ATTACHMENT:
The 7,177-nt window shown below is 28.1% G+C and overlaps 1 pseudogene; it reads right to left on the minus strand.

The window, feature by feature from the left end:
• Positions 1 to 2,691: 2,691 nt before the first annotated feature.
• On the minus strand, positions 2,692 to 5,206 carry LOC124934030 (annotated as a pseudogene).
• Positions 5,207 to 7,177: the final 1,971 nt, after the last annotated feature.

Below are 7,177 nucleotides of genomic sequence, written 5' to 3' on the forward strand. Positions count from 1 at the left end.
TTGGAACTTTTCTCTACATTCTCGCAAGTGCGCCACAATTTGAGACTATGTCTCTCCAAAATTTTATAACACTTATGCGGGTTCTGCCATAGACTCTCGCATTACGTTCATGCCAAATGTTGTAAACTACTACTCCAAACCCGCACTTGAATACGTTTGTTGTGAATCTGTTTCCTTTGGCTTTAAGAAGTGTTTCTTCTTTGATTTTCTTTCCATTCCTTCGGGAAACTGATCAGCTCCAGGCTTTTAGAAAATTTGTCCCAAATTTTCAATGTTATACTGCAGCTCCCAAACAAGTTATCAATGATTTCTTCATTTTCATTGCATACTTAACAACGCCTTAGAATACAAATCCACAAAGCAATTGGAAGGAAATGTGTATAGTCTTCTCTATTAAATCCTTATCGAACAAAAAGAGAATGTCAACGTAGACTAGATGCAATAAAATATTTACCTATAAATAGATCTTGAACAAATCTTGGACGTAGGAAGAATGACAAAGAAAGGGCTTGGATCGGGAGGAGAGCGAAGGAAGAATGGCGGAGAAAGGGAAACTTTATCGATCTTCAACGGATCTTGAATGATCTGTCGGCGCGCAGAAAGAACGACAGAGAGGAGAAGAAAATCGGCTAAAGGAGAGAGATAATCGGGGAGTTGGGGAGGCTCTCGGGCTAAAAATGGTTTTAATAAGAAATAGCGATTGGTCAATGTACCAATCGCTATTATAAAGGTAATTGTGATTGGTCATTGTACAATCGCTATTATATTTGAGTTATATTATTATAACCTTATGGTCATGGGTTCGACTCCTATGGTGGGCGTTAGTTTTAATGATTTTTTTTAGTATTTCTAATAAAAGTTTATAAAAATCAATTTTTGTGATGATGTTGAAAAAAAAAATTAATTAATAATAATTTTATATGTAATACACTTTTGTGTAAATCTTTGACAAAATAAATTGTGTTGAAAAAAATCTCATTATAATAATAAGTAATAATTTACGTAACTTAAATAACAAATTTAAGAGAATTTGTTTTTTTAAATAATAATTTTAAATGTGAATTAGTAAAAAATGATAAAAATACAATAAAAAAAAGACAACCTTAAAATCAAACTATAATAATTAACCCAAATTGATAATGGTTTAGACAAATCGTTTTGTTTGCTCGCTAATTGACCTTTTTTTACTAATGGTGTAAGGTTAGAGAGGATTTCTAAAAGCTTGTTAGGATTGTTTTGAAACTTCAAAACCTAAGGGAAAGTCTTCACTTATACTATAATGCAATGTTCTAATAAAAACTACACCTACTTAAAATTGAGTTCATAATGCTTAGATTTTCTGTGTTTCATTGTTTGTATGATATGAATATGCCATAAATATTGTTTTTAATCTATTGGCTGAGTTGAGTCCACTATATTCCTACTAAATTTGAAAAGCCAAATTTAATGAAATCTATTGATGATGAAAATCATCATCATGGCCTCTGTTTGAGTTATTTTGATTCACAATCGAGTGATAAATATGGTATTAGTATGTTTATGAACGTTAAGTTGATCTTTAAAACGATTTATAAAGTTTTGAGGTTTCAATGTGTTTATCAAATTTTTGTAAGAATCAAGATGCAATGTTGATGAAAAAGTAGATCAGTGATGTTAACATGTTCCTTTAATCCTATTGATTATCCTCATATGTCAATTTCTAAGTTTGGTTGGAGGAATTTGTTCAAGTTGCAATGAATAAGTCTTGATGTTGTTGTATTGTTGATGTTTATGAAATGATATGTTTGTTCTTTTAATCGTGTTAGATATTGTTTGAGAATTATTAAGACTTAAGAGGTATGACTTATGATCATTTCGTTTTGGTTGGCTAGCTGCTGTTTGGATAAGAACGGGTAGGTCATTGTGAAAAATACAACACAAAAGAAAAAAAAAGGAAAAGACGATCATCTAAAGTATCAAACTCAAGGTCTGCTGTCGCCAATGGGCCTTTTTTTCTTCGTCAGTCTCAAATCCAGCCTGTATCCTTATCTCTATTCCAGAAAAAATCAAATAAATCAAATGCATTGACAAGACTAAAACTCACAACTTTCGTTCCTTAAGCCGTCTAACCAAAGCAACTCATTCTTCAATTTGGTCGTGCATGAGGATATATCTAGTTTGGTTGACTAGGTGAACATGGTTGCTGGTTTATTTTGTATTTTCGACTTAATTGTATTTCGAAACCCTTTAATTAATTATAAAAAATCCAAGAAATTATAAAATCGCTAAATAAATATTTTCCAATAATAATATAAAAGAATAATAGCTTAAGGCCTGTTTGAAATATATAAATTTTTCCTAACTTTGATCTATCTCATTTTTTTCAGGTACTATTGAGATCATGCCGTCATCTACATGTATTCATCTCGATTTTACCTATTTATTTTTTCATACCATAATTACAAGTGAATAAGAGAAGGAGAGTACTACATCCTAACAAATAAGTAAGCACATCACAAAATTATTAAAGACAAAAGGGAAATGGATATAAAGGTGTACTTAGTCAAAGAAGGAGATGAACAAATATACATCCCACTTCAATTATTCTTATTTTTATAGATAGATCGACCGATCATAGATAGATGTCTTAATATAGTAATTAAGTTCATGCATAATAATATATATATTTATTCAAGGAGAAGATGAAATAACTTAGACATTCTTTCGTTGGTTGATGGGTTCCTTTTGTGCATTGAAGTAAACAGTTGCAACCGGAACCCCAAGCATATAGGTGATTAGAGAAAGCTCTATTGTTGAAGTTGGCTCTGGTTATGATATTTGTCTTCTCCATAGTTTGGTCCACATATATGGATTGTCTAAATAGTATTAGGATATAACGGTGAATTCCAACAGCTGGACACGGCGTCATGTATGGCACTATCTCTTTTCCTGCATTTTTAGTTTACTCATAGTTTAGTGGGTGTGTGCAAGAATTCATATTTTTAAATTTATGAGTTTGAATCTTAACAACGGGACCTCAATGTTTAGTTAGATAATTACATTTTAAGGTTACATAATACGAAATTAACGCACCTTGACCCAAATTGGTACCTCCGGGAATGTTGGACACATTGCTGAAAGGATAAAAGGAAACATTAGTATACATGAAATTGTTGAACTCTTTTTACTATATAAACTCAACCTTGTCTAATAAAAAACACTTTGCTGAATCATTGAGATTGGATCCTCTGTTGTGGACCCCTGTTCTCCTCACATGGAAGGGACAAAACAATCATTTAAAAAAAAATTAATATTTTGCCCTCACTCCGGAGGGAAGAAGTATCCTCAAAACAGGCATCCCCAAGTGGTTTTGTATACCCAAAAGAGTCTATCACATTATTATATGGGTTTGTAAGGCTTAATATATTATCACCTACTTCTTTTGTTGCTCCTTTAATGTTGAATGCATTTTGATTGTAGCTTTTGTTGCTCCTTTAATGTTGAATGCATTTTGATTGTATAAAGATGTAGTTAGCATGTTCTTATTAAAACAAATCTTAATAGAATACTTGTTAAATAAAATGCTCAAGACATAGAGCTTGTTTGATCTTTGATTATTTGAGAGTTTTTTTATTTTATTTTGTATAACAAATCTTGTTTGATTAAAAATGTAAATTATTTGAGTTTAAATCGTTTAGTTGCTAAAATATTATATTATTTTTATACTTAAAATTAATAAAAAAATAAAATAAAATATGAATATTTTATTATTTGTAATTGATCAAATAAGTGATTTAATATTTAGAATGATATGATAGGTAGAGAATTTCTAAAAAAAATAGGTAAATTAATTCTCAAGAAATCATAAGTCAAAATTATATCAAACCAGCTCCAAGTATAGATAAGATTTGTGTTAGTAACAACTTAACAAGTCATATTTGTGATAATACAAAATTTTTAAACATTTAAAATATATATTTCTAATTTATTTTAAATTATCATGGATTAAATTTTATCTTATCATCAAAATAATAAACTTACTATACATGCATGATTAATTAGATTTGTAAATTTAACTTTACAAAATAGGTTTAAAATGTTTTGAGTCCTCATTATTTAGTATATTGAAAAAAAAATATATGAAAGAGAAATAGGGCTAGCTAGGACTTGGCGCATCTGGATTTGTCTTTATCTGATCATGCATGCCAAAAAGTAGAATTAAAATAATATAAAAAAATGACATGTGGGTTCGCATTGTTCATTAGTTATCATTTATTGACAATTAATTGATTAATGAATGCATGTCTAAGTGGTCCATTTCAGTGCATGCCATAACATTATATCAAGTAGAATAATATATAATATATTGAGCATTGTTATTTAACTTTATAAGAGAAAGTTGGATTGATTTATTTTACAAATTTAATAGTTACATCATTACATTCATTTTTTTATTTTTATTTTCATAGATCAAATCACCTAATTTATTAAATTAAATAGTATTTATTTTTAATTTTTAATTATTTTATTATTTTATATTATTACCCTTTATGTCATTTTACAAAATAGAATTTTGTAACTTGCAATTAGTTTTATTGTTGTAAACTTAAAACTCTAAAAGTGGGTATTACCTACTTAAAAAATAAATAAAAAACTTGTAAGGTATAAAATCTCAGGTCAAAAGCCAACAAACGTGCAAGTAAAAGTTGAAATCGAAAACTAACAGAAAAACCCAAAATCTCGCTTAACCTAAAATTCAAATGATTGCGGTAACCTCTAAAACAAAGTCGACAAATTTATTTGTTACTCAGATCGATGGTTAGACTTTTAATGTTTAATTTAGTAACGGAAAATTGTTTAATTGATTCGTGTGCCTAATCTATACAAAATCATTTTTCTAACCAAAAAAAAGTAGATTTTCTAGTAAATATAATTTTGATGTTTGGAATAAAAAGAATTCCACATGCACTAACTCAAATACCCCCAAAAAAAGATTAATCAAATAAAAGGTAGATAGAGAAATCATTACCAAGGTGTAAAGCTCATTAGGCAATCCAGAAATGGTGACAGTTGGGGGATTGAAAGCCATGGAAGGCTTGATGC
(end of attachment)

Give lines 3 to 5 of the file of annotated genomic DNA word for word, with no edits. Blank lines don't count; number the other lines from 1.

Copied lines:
• Positions 1 to 2,691: 2,691 nt before the first annotated feature.
• On the minus strand, positions 2,692 to 5,206 carry LOC124934030 (annotated as a pseudogene).
• Positions 5,207 to 7,177: the final 1,971 nt, after the last annotated feature.